The Senate has put the federal Liberals in the awkward position of having to preserve provisions of the Indian Act that discriminate against Indigenous women and prevent as many as two million Canadians from qualifying for the benefits that go with Indian status.
When the government introduced Bill S-3, legislation to amend the Indian Act, in the Senate last October, it intended to eliminate enough of the discriminatory provisions from the act to meet the demands of a court ruling that the act violated the Canadian Charter of Rights and Freedoms.
But the senators said, and the government agreed, that the bill as written would not remove all of the provisions that make it easier for some First Nations men to pass along their Indian status to their descendants than for women.
So the Senate's standing committee on Aboriginal Peoples approved an amendment to the legislation put forward by independent Senator Marilou McPhedran that would eliminate the other sexist provisions as well. And, on Thursday afternoon, the amended bill was passed by the Senate as a whole.
It is now going back to the House of Commons. Indigenous Affairs Minister Carolyn Bennett has said the government cannot accept the amendment.
Dr. Bennett has instead promised that if the bill is passed in a form that is acceptable to the government in time to meet the court's deadline of July 3, she will engage in a second phase of consultation to examine what else can and should be done to make the act less discriminatory.
"The collaborative process under Stage II will be launched after Bill S-3 is passed," a spokeswoman for the minister said on Thursday. "This will open the door for comprehensive consultations and collaborative work with First Nations, Indigenous organizations and individuals on the broader issues relating to Indian registration, band membership and citizenship."
But, in the meantime, the government that came to power promising not just a better relationship with Canada's Indigenous people but also a more gender-inclusive approach to governing will have to stick with some of the sexism in the act or face enormous new costs.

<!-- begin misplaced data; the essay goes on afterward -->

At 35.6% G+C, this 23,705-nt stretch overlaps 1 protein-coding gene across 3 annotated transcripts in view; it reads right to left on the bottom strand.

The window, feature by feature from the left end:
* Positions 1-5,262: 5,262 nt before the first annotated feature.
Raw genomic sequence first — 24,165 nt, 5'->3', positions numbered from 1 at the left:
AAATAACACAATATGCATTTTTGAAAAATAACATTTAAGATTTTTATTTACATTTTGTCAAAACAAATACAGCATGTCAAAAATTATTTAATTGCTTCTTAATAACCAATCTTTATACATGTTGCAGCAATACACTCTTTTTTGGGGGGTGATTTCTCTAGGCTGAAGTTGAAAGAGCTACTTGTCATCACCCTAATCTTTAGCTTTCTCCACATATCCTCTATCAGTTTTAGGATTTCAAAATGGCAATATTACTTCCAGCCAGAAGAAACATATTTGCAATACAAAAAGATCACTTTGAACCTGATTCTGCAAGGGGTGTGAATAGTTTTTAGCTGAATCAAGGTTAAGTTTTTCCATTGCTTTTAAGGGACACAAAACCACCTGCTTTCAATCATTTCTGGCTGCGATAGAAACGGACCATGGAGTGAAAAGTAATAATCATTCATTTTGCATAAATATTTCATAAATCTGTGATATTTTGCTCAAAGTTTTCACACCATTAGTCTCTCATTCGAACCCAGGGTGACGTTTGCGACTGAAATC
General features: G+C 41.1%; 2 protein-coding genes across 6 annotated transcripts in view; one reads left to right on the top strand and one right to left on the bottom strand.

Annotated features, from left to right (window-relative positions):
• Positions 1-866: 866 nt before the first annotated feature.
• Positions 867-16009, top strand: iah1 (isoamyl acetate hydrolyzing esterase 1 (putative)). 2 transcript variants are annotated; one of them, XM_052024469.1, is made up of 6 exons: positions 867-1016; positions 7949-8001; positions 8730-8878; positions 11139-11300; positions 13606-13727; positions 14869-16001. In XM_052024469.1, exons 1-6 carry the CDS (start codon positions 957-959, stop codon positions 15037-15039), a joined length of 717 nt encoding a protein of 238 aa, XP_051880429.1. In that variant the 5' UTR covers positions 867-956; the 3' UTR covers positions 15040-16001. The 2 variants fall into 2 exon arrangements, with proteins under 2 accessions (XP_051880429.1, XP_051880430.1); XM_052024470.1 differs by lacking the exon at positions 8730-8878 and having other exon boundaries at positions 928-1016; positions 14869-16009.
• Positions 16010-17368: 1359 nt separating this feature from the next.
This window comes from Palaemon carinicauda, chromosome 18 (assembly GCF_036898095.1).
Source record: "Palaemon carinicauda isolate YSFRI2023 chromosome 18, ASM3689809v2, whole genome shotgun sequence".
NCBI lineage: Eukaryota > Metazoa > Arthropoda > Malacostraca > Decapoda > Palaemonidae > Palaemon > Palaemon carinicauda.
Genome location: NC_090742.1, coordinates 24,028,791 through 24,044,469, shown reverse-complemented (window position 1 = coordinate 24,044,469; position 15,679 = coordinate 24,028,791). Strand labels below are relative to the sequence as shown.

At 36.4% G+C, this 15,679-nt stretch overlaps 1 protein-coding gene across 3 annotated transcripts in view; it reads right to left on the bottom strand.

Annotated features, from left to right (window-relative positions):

An official with the Indigenous Affairs department told the Senate committee that eliminating all of the sex-based discrimination could increase the number of people who have Indian status by 80,000 to two million. Canada had fewer than 700,000 status Indians at the time of the 2011 census. Each is entitled to such things as tax breaks, supplementary health benefits and money for postsecondary education.
But Ms. McPhedran said the government should not accept sexism.
"This gives the government the opportunity to fulfill their constitutional and international human-rights obligations they have promised, including less than a year ago, when Minister Bennett went to the United Nations in New York and promised that she would fulfill all of the commitments of the Declaration on the Rights of Indigenous Peoples," Ms. McPhedran said after the amended bill was passed in the Senate. That declaration contains an article that calls for the equality of Indigenous men and women, she said.
As the Indian Act is currently written, First Nations men who married non-status women before April 17, 1985 – when the act was rewritten to comply with the Charter of Rights and Freedoms – will always pass their Indian status to at least their grandchildren and in many cases to their great-grandchildren. This is allowed even if their children and grandchildren have families of their own with non-Indians. However, First Nations women who married non-status men before 1985 can pass on their status only up to their grandchildren, unless those grandchildren become parents with other status Indians.
Ms. McPhedran's amendment to Bill S-3 is intended to eliminate any remaining distinctions between the descendants of men and women who married non-Indians before the Charter. It would go back to the creation of the Indian Act in the 1800s, while the government wants to stop at those born after the Indian Register was created in 1951.
"This is a problem created entirely by federal governments," the senator said. "It's up to federal governments to fix it."
The quest for equality in the Indian Act has been driven by people such as Sharon McIvor, a B.C. lawyer and activist who brought a constitutional challenge over the sex discrimination that reached the B.C. Court of Appeal in 2009.
The B.C. Supreme Court had ruled that the Indian Act did violate the Charter. But, when the federal government appealed, the B.C. Court of Appeal ruled that, although the Indian Act was discriminatory, the bulk of the discrimination was justified because the purpose was to preserve the existing rights of the Indigenous men and their descendants.
Before Bill S-3 went to the final vote in the Senate, Ms. McIvor wrote a lengthy and impassioned letter to all senators asking them to pass it with Ms. McPhedran's amendment.
"Your support for this amendment," she wrote, "is fundamentally important to creating a new day for Indigenous women – a day when I and other Indigenous women can say, at last, we are equal persons in dignity and rights in Canada."